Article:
Domestic Biogas CDM Projects
Domestic Biogas CDM Projects are feasible where non-renewable biomass used for cooking and heating water can be replaced with methane produced from cattle and kitchen waste. These projects provide rural women with a smoke free cooking environment, ridding them of the necessity to gather firewood and depend on irregular supply of kerosene through the public distribution system.
Biogas CDM Projects make measurable contribution to sustainable development of the poor and benefit their communities.
- Replacing traditional cook stoves with biogas will eliminate indoor air pollution and improve the health of women and children
- By converting dung to slurry, a large number of bacteria are destroyed, thus decreasing pathogen loads
- Biogas slurry manure is far superior to farm yard manure in NPK content. It reduces the use of chemical fertilizers and increases crop production
- Reduces pressure on natural forests and common property resources, thus arresting degradation of forests, deforestation, and leading habitat conservation
- Creates job opportunities to local communities
The use of biogas as a cooking fuel brings an improvement in the overall quality of life. It reduces the drudgery of rural women, who have easy access to energy at the turn of a knob. Time saved can be used by them to undertake activities outside the realm of their gender rote roles.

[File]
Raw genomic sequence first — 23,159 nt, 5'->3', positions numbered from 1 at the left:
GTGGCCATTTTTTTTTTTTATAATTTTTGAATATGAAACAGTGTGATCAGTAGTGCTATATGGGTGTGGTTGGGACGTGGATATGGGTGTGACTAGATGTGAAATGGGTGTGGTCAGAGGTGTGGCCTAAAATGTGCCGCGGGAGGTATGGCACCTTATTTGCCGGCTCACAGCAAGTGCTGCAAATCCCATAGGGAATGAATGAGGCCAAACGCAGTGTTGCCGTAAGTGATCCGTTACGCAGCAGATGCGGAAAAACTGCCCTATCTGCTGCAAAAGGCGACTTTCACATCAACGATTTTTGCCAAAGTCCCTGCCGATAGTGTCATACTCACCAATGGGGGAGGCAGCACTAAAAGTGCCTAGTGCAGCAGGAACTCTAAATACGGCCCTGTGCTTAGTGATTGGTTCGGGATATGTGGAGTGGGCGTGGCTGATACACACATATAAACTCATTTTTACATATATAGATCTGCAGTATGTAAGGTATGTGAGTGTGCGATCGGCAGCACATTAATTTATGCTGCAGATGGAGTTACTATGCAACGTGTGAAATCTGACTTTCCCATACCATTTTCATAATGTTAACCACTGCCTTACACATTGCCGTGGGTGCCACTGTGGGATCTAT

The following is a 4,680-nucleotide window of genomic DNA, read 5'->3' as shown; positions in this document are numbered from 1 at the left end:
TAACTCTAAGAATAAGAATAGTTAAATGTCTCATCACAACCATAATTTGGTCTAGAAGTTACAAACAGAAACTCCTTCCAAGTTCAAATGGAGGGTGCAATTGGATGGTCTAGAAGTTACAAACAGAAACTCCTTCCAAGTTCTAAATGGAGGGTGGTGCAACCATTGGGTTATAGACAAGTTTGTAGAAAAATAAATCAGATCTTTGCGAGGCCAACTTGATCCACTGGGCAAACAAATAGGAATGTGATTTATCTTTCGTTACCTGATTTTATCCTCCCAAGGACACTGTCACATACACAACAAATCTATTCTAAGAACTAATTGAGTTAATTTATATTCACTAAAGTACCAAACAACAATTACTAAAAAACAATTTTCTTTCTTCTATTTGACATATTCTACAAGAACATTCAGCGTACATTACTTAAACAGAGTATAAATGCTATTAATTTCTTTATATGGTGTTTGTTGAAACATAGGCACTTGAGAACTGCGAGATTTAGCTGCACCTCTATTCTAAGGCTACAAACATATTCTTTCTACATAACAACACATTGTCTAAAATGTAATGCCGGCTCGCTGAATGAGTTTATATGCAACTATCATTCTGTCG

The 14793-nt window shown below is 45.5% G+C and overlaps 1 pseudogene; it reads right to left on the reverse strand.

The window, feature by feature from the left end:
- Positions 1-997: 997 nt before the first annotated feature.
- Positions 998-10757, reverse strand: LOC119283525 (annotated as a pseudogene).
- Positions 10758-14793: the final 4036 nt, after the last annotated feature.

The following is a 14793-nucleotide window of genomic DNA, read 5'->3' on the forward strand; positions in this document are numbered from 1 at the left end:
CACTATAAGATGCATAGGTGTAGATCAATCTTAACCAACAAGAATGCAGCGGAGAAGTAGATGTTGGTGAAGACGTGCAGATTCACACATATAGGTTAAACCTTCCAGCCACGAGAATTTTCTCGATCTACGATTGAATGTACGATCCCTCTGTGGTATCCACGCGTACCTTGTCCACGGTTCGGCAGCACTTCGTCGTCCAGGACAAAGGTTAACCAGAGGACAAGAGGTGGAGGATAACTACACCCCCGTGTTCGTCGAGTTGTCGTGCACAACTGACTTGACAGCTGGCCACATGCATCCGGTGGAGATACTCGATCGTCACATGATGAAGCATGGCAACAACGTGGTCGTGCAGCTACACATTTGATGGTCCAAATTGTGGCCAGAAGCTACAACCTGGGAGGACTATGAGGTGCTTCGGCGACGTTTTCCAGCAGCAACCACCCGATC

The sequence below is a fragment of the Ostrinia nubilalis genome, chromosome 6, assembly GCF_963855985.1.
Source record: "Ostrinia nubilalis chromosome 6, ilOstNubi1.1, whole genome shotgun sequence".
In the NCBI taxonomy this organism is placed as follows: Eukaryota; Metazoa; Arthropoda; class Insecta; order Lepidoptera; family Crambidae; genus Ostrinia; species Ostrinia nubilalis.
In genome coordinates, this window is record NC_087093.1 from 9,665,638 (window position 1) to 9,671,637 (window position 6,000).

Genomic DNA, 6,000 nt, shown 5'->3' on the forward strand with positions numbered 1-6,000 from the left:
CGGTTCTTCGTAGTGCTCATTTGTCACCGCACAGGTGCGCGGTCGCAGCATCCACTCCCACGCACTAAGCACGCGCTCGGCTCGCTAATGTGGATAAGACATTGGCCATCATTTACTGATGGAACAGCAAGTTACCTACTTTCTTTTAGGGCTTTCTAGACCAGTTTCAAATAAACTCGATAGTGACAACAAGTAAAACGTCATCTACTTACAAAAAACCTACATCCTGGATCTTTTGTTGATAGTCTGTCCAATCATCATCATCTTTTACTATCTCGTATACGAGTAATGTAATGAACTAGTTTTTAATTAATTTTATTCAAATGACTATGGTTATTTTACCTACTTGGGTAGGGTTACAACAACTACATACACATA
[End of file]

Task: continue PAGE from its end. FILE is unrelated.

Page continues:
Typically, a domestic biogas digester generates 2.7 to 3.5 tCO2-e per unit per annum. At € 20 per CER and an exchange rate of ₹ 70 this translates to a carbon revenue of ₹ 3,780 to ₹ 4,900 per unit each year of the 21 year long crediting period.
Though the primary objective of the CDM Project is to is to provide clean and smoke-free cooking environment to poor women in the villages, an additional objective is for them to benefit from carbon trading and get a regular and assured income from the sale of CERs they generate through the use of their Biogas Units. They get monetarily rewarded for not emitting harmful green house gasses into the atmosphere.
Biogas CDM Project implementation involves 3 phases — construction, maintenance and monitoring the emission reduction (ER). All 3 tasks are carried out in identified villages for individual families named in the Project Design Document (PDD). Village CBOs play a vital role in the selection of participating families, assisting individual families during actual construction, and later in the long drawn out 21 year long monitoring phase.
- Selection of Participating Families
- Selection & Training of Masons
- Identifying Material Suppliers
- Actual Construction — i.e. Marking, Excavation, Supplying material and hardware; Concreting, brick work and plastering; Filling Gobar; Fixing pipes and stove; Fixing safety grills
- Generating End User Agreements
- Logging Breakdowns & Repairs
- Setting up mutual assistance systems in the villages
- Conducting Repairs & Replacement
- Daily Usage Monitoring
- Generating Reports & Calculating Emission Reductions
- Validation by a DOE
- Issuance of CERs into the ETS